SURVIVING RINNE

Rinne is huge, but his mobility and puck-handling skills make him even more daunting. Carlyle has warned his players to think of Rinne as a third defenseman on the ice capable of starting a rush with a breakout pass. The Predators also know what they’ve got in Rinne, who leads the postseason with a .951 save percentage and a 1.37 goals-against average while allowing only 14 goals in 10 games.

“He gives us that confidence,” Josi said. “I think every game, he’s been our best player. He’s so confident back there. He’s confident in making saves, he’s confident in passing the puck, and he’s been unbelievable for us.”

GIBBY IN GOAL

While Rinne appears to be at the peak of his skills again, his counterpart in Anaheim’s net has work to do. With one of the playoffs’ worst save percentages and goals-against averages, John Gibson hadn’t really distinguished himself this spring until Game 7 against Edmonton, when he was outstanding in a 2-1 win He’ll likely have to maintain that level to keep the Ducks competitive against Nashville’s aggressive offense.

CHECKING LINE

Kesler and linemates Jakob Silfverberg and Andrew Cogliano did a standout defensive job against Connor McDavid in the second round. The Selke Trophy finalist’s next shutdown assignment is likely to be Ryan Johansen , Filip Forsberg and Viktor Arvidsson, the Predators’ dynamic top line.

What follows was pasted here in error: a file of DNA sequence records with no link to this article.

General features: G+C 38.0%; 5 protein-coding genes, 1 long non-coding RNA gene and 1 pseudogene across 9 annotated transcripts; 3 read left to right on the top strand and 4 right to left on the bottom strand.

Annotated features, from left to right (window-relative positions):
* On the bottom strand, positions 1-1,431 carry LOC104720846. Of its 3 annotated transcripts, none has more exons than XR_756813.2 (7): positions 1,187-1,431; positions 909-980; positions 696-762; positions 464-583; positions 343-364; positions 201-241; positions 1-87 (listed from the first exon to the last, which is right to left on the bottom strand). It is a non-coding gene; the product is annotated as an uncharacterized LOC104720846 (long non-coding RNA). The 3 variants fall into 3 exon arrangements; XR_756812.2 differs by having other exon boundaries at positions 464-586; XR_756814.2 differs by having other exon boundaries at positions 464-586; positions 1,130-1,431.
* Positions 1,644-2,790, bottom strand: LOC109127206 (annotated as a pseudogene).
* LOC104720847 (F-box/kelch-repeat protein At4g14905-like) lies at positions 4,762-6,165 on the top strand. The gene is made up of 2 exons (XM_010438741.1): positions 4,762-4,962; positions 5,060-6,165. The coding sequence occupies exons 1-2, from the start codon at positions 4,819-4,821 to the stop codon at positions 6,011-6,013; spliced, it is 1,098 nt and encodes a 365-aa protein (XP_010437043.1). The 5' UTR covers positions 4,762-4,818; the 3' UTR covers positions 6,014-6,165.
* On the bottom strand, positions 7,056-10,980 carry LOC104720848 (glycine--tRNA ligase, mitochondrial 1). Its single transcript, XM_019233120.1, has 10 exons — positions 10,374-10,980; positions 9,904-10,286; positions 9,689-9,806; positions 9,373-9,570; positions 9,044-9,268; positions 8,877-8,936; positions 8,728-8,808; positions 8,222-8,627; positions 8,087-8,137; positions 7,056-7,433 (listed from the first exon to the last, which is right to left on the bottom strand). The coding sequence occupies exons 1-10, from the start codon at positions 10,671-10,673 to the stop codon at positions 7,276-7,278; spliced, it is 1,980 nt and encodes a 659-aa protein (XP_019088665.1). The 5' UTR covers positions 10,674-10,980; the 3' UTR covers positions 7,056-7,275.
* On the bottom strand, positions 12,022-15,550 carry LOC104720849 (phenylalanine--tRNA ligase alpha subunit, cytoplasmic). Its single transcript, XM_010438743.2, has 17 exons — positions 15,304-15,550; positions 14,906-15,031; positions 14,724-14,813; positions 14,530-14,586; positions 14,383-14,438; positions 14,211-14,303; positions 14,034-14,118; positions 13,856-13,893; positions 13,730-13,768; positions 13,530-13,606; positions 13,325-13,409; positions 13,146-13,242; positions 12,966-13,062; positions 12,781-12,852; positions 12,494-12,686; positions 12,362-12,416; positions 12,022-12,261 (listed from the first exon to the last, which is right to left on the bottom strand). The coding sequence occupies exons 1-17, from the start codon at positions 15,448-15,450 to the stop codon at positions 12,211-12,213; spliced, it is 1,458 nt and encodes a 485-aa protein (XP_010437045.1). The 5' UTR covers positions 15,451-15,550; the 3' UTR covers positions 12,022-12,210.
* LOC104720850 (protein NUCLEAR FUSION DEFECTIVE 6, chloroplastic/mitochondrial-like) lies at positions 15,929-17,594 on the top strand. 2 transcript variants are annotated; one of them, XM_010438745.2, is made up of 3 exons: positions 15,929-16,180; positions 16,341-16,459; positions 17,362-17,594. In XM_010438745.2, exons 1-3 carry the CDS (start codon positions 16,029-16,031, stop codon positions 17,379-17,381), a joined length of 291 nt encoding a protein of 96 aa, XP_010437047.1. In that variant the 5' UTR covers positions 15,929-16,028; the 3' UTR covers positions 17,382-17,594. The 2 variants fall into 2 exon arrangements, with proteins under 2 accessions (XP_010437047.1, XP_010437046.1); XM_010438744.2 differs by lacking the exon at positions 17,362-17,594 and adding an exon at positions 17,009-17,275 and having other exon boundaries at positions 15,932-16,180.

AP Sports Writer Teresa Walker in Nashville contributed to this report.

More AP hockey: https://apnews.com/tag/NHLhockey

Panarin trying to ‘find chemistry’ with new teammates in Columbus

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Artemi Panarin faced his old team, the Chicago Blackhawks, on Tuesday.

It was only preseason and Panarin didn’t register a point in just over 22 minutes of ice time, and 8:17 on the power play.

But there was an interesting nugget to come from his media availability following the game — Panarin’s first against his old team following this summer’s blockbuster trade between the Blackhawks and Columbus Blue Jackets.

From the Chicago Sun-Times:

Panarin was loose and comfortable, occasionally chatting in English and frequently devolving into giggle fits with teammates Vitaly Abramov and Matiss Kivlenieks, who tried in vain to interpret for him. In fact, Panarin said he was ‘‘glad’’ to be with the Blue Jackets, where he’ll have more creative control on the ice. As dynamic as he and Patrick Kane were as linemates, Kane is basically a center playing wing, dominating the puck.

With the Blue Jackets, Panarin can be that guy.

‘‘I can play a little bit more with the puck,’’ Panarin said through the interpreters. ‘‘Just kind of express myself on the ice a little bit more.’’

In two NHL seasons, both with Chicago, Panarin has been a scoring threat, reaching the 30-goal mark twice. Now with Columbus, Panarin is on a two-year contract worth a total of $12 million and will be eligible for unrestricted free agency when this deal concludes, per CapFriendly.

With the Blackhawks, Panarin spent plenty of time alongside Kane and it appears there has been suggestions that his offensive production was inflated as the result of playing on a line with Kane.